Like many Brits, I’m a great believer in the idea that a cup of tea makes everything better – so when the opportunity arose to review a show whose title expresses that very sentiment, I couldn’t resist. Happiness is a Cup of Tea is a solo show from Annie McKenzie, described as ‘part autobiography, part character piece’. It’s an exploration of grief and loss, but also a celebration of life and a reminder that the way we remember our loved ones doesn’t have to be eloquent or well-structured, as long as it comes from the heart.
Fiona’s mum’s just died, and she’s struggling… not least because her estranged sister Leslie gave her the news in a voicemail. And that’s not all; Fiona’s also been told – in the same brief message – that she’s to do the eulogy at their mother’s funeral, despite having had a strained relationship with the rest of the family for years. As Fiona desperately tries to order her memories and find the right words, she unwittingly delivers the perfect tribute, remembering her mother with tenderness, humour and a great deal of love.
Michael Tonkin-Jones’ direction finds Fiona making tea on a windswept clifftop, the stormy conditions perfectly mirroring her emotional turmoil. And there could hardly be a more atmospheric venue than the dimly lit Vaults beneath Waterloo Station, the rumbling of trains overhead contributing to the roar of the sea. This scene of perfect, self-inflicted isolation is persistently shattered by the ringing from a phone box beside Fiona’s bench – although the significance of this is never made completely clear.
Writer and performer Annie McKenzie captures perfectly both Fiona’s fragility and her outbursts of passion, with a frank, honest style that’s very likeable and easy to relate to. A pleasing attention to detail turns Fiona from just a voice into a real human being – the way she nibbles away the chocolate round the edges of a KitKat, for instance, or isn’t afraid to sing tunelessly into the wind, or belch loudly after downing a bottle of water. Annie’s performance covers a wide range of emotions: anger, despair, shame, confusion, and – most touchingly – pride, as Fiona relates how her mother once saved a man’s life, just by making a pot of tea.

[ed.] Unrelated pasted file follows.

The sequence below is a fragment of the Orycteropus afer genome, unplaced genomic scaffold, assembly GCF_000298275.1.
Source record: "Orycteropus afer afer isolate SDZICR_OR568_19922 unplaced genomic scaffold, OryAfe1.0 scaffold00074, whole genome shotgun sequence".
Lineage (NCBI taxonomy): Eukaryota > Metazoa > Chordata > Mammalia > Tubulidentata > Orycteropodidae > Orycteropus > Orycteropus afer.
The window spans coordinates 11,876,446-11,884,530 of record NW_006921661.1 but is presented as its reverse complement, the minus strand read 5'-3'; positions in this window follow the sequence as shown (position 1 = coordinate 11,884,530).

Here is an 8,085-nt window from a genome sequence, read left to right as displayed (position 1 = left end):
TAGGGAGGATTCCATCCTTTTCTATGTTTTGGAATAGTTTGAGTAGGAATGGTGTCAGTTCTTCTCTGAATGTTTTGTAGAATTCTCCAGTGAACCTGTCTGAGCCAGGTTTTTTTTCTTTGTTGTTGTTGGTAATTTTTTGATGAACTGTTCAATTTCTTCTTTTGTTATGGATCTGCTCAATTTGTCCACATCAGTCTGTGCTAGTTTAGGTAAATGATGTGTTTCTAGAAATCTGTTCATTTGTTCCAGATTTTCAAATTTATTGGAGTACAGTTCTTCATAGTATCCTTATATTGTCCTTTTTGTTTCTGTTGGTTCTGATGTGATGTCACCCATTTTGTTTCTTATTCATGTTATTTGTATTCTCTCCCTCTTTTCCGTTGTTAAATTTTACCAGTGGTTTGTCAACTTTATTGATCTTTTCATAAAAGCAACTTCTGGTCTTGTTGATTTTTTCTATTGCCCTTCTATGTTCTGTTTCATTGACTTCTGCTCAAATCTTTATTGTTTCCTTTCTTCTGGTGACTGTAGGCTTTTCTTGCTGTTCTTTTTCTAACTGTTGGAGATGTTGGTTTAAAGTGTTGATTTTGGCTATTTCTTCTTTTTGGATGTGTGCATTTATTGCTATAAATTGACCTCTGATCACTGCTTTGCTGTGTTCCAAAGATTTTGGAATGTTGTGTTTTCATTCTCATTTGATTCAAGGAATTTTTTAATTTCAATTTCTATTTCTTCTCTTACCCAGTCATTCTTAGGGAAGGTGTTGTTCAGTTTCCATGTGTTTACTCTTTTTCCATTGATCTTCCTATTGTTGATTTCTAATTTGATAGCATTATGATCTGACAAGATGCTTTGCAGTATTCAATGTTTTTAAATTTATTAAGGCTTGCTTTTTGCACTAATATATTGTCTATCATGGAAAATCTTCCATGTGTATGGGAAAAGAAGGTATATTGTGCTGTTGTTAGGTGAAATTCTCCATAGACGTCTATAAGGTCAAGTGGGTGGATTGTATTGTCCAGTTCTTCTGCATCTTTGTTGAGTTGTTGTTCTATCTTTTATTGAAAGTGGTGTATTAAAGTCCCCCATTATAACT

Happiness is a Cup of Tea may not be quite the great big warm hug of a show that its name suggests – but the show certainly has charm, and carries with it the comforting message that there’s no right or wrong way to deal with grief. And that sometimes a cup of tea really can make everything better… at least for a while.
Review by Liz Dyer
Happiness is a Cup of Tea is a one-woman play, part-autobiography part-character piece: an exploration of grief and bereavement which tells the story of Fiona Nash on the eve of her mother’s death. Her estranged sister Leslie has demanded that Fiona write her mother’s eulogy, but to do that she must remember. Trouble is, Fiona has a lot of memories she’s not sure are memories anymore and actually might just be dreams. Still, she’s trying. What do we do when we’re faced with our own mortality? Have a cup of tea and a sit down for a minute, Fiona will tell you all about it.
Cast & Crew
Annie McKenzie – Actor/Writer
Michael Tonkin-Jones – Director
Melanie Smith – Photographer
Happiness Is a Cup of Tea
by Annie McKenzie
Pit | 6.15pm | 24th to 28th February 2016